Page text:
TENSION IS RISING in the South Coast community of Somerset as the town moves closer to a final decision on a zoning condition that could determine whether an Italian company opens an offshore wind factory at Brayton Point or not.
At a Zoning Board of Appeals meeting Thursday night, that tension rose to the surface as the board steamrolled a petition filed by a critic of the process and the audience reacted angrily.
At one point, board member James Pimental got into a shouting match with one member of the audience who shouted out that he was corrupt. Pimental challenged the audience member to step outside. “For years, you’re all mouth. That’s what you are,” Pimental shouted at the top of his lungs.
The petition was filed by Pat McDonald, who lives in the neighborhood adjacent to Brayton Point. He was challenging the board’s use of a municipal certificate issued by the building inspector as evidence that Prysmian’s proposed subsea transmission cable plant fits within existing zoning rules for the property. McDonald argued the company’s proposed pier was not covered.
The zoning board never discussed the merits of McDonald’s complaint; instead, the board voted to dismiss the petition because McDonald hadn’t followed proper procedure.
Kimberly Kroha, McDonald’s attorney, said she asked the board the day before the hearing whether anyone had filed any documents in response to the petition. Kroha said she was told no one had filed anything, but at the hearing letters were introduced from Prysmian and the board’s attorney.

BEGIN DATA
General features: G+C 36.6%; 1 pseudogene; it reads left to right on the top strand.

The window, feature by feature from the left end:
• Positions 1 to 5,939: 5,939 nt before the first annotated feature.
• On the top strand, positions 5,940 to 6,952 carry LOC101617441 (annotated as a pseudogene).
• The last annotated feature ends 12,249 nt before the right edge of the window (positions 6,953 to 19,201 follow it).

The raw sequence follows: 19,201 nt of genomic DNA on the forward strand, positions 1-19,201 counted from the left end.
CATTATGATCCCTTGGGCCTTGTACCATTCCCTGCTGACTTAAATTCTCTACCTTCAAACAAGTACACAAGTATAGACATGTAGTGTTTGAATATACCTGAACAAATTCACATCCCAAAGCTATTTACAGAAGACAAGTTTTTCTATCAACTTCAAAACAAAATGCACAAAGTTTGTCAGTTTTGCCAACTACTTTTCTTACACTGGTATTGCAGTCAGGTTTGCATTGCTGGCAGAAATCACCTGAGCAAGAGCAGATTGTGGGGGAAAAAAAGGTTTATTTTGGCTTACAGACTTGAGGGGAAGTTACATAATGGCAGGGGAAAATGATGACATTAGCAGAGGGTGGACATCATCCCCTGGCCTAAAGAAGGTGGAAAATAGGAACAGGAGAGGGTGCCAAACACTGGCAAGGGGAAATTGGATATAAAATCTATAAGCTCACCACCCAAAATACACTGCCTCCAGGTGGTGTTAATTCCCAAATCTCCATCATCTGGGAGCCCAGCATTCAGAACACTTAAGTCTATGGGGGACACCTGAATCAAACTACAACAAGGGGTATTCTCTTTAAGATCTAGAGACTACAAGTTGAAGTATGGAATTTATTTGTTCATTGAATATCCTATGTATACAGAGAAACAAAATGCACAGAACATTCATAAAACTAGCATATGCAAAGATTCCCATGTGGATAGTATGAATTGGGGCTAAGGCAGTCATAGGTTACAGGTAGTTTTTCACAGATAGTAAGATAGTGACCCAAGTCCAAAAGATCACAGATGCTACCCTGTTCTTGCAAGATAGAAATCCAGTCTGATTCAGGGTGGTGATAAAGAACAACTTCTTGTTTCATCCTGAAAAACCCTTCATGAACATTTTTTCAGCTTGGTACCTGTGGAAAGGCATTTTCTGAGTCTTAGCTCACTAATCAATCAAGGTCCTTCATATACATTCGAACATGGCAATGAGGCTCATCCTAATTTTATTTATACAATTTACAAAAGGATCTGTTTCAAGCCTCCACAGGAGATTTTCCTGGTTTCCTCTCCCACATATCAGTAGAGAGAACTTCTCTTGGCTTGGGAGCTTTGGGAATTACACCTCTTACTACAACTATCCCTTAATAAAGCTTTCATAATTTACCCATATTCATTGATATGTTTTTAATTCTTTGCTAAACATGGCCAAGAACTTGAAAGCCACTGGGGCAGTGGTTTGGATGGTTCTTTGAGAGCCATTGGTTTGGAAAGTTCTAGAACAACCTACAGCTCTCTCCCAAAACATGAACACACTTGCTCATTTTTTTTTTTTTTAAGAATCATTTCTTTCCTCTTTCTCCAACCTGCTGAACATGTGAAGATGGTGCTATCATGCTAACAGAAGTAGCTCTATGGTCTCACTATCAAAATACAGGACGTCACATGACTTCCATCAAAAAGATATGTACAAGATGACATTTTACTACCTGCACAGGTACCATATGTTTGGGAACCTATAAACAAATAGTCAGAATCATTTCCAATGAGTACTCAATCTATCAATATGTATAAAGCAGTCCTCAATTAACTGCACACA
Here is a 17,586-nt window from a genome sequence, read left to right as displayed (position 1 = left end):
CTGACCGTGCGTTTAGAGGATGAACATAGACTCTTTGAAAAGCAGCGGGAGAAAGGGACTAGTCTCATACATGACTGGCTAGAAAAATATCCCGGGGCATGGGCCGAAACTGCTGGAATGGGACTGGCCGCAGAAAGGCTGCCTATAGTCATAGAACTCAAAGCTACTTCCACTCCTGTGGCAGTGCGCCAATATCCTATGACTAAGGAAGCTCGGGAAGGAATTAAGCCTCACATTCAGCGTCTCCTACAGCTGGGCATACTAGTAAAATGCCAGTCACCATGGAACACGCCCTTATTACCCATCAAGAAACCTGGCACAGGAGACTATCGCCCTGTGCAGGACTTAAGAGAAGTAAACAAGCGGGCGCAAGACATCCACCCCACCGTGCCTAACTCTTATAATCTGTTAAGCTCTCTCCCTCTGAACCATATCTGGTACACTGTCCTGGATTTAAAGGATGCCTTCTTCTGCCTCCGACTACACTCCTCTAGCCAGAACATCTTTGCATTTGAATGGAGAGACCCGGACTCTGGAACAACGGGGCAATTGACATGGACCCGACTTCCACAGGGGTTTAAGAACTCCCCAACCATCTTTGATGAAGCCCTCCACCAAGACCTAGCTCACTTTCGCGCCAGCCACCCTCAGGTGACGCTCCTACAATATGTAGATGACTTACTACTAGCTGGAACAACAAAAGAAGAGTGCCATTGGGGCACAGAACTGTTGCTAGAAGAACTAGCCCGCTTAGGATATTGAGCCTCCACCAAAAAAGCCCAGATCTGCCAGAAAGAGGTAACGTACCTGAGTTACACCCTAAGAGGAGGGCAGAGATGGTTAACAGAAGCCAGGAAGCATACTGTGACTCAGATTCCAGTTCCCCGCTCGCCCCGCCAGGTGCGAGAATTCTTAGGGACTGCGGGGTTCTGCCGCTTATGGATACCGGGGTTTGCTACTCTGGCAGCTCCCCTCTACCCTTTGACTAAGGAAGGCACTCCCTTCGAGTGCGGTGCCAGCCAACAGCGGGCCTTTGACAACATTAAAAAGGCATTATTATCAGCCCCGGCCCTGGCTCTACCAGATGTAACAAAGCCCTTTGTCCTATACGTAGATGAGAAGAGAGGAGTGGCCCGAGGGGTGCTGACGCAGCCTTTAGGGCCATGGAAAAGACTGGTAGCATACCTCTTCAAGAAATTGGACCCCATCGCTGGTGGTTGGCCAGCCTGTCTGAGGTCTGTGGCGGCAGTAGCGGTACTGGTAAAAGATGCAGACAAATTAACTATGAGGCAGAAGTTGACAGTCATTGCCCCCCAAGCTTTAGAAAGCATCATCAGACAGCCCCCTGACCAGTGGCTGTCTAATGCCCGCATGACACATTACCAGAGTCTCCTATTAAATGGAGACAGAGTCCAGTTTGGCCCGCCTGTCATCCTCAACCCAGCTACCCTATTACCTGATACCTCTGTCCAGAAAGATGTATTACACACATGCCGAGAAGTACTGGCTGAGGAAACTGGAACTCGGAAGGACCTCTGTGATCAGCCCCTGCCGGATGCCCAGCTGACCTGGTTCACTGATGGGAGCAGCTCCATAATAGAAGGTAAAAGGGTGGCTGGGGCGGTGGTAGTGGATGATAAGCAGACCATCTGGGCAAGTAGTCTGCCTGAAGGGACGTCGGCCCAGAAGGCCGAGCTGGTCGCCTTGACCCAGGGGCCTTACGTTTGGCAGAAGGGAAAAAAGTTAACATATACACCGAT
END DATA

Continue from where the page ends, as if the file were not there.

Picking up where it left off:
“It’s become very clear that the town is going to do what it wants to do,” Kroha said in a phone interview.
Some in town would do almost anything to land Prysmian, which is offering 300 jobs and eventually $9 million in annual tax revenue. Others are playing hardball, demanding Prysmian guarantee all ships docking at its facility be electrified so their diesel engines don’t need to run for days at a time. Prysmian has agreed to electrify all of its ships, but says it may rent a ship from a third party once a year and can’t guarantee that ship will be electrified. The company has indicated it may walk if total electrification is required.
The zoning board voted 3-0 in favor of total electrification in September, but then, a week later, voted 2-1 to reconsider that earlier vote. A final vote is expected next week. The lone no voter on the motion to reconsider has resigned, apparently under heavy pressure.
Radio station WSAR, which broadcasts to Fall River and Somerset, said in an editorial this week that the Prysmian decision should be a no-brainer. “Chasing Prysmian out of Somerset is a fatal error, the likes of which will have negative ramifications to Somerset and the entire region for decades to come,” the radio station said. “The situation is black and white, and the decision should be easy. Somerset, say yes to Prysmian.”